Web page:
Sunday, June 23, 2024
Curated

Why you need to know where your plants came from

We hope you like this latest article in our curated content series! Enjoy reading and happy gardening!

Flo Headlam's column on tropical plants

Right plant, right place, as Roy Lancaster’s book taught us, is a well-known adage and one we all try to live by. Get it right and your garden will love you for it. On closer inspection that phrase belies a whole historical context that is not evident at first sight. I was reminded recently of the stark fact that most of the plants we have in our gardens are from somewhere else. From Asia, the Antipodes, South Africa, to the Americas and continental Europe, these continents have supplied us for centuries with plants that fill our green spaces. Many are now so familiar and yet two hundred plus years ago they arrived as exotic specimens, delighting the Victorians and their predecessors.
In their native south Asia, camellias are woodland plants, so do best in shady spots
In their native south Asia, camellias are woodland plants, so do best in shady spots

I was at a recent talk by Marchelle Farrell, speaking about her new book, Uprooting. It’s a beautifully written memoir about her relocation to England, and specifically to the southwest where, as the only black woman in her village, she settled into a new home with her family, simultaneously reflecting on her place in the English countryside while cultivating her garden. It was her recounting some of the plants in her garden, some she had seen in English formal gardens up and down the country, and their twinning with plants she remembered from her childhood in Trinidad that got me thinking. Time for a deep dive, I thought.

It reminded me of a recent visit to Jamaica and noticing the numerous plants that grew there and back home (England), as well as in mainland Europe. Plants that thrived in two vastly different locations but nonetheless persisted. How did that happen? That aloes, lantanas and bougainvillea grow in countries with a shared history?

The Aloe genus contains more than 500 species, native to Africa, Madagascar and Arabia

The Aloe genus contains more than 500 species, native to Africa, Madagascar and Arabia

We have the early British and European plant hunters and botanists to thank for the plethora of species that grace our indoor and outdoor spaces. Their arrival was part of an enterprise to discover the world beyond the confines of the European landscape. Driven by scientific curiosity, new technologies that could heat glasshouses, and financed by societies and private money, they scoured the globe for interesting and curious species. Many were brought back to England for further investigation and propagation. Imported plants were also realised to be useful in the colonies, for ornamentation as well as a means of controlling the slave population.

Breadfruit was first brought to Jamaica in 1794 and has been a staple of Jamaican cuisine since. Getty images

Breadfruit was first brought to Jamaica in 1794. Getty images

The introduction of breadfruit from Tahiti into Jamaica in 1793 by Captain Bligh, for example, is recorded to have been driven by the need to reduce the amount of time the slave population spent growing their own crops. Breadfruit trees grow quickly, need very little care, and produce an abundance of fruit. It is versatile, can be prepared in several ways (boiled, roasted, fried), is a high energy substitute for potatoes or rice, even the seeds are roasted or ground. It is known today as a superfood, rich in vitamin C, potassium, magnesium, and antioxidants. Quick growing and highly nutritious – just the crop to get the enslaved people back to work. Time is money after all!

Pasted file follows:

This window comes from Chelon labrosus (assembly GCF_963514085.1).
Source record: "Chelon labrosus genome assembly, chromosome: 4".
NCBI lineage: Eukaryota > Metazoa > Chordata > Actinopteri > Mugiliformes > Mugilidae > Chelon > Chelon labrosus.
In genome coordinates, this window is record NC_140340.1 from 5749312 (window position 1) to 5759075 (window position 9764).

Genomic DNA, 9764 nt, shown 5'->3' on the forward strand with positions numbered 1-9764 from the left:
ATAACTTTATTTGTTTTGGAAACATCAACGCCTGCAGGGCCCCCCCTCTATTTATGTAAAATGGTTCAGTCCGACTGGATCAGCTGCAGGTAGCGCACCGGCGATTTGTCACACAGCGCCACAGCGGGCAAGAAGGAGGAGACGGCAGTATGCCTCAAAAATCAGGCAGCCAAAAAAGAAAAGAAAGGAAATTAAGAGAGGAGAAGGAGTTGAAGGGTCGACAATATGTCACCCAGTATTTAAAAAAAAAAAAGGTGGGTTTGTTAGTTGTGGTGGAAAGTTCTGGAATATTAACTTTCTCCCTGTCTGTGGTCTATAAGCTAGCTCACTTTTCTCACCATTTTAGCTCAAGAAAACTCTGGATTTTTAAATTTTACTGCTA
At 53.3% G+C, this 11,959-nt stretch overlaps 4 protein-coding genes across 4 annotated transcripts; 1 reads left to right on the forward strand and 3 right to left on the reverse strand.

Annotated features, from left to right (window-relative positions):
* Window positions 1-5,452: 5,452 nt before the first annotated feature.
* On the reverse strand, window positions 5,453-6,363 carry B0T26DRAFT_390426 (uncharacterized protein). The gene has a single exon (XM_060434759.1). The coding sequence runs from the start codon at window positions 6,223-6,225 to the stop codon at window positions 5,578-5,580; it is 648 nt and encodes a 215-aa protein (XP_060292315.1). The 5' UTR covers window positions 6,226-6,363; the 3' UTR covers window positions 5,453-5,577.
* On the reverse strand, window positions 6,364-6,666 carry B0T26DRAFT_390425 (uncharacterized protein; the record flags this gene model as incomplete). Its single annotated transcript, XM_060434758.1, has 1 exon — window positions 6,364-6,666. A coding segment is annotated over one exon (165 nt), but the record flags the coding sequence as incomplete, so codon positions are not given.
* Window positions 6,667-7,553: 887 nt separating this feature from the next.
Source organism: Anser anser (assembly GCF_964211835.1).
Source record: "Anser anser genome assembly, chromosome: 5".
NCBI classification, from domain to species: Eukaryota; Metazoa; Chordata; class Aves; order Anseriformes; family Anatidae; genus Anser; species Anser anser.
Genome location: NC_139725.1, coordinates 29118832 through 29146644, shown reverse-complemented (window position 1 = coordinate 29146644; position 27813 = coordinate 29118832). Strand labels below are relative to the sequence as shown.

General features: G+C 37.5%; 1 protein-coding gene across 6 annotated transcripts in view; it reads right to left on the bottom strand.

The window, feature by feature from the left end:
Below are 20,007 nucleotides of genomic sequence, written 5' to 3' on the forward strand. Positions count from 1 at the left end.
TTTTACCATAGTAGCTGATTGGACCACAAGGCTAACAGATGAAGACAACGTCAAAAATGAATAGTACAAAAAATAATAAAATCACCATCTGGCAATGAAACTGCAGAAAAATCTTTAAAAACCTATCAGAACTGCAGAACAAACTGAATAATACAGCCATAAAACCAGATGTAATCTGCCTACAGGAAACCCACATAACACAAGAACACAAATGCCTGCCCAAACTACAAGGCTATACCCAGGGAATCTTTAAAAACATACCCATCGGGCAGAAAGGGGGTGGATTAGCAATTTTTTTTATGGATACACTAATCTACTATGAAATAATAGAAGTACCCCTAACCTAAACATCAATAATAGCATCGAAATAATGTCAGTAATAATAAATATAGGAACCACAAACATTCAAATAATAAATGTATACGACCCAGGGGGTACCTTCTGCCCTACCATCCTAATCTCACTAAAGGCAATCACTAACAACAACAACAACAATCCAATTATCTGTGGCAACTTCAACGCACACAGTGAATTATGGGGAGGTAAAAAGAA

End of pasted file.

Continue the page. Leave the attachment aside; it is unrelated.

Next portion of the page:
Potatoes were only brought to Europe in the mid 1500s

Potatoes were only brought to Europe in the 1500s

Plants and food crops were transported all over the world by European merchants. Think of the humble potato, taken from South America, Peru and Bolivia specifically, by the Spanish to mainland Europe in the early 16th century. Its arrival in Ireland, a century later, found a more suitable growing environment than it did initially in Spain.

Aspidistras, parlour palms, pineapples, monsteras. These and many more are synonymous with Victorian horticultural aesthetics and fed a growing appetite for exotic plant life for households and dinner tables.

Aspidistras were popular Victorian house plants, partly due to their tolerance of pollution from coal fires and gas lamps

Aspidistras were popular Victorian house plants, partly due to their tolerance of pollution from coal fires and gas lamps

Why does any of this matter? After all, so many of us think of many of these plants as native now, given that they have acclimatised to our conditions. It matters in the same way that knowing your history matters. Context is everything. As a global citizen, I’m always interested in the ‘why’ and ‘how’. Answers reveal the motive behind the story, the journey of the plants. Often it was about a European thirst for knowledge and ownership. The acquisition of plants – breadfruit, potatoes, orchids or cherry trees, for example – was likely not an equal exchange. We can’t go back in time to verify this but large ships with men and guns were probably very persuasive in getting what they wanted.

No, we can’t turn back the hands of time to when our land was populated solely by our native species, trees and wildflowers. Nor would we want to. We are blessed with a fantastic, worldly choice of plants. Occasionally though, it’s good to enjoy a ‘school day’ and learn more about the everyday things we take for granted.

 

* This article was originally published here

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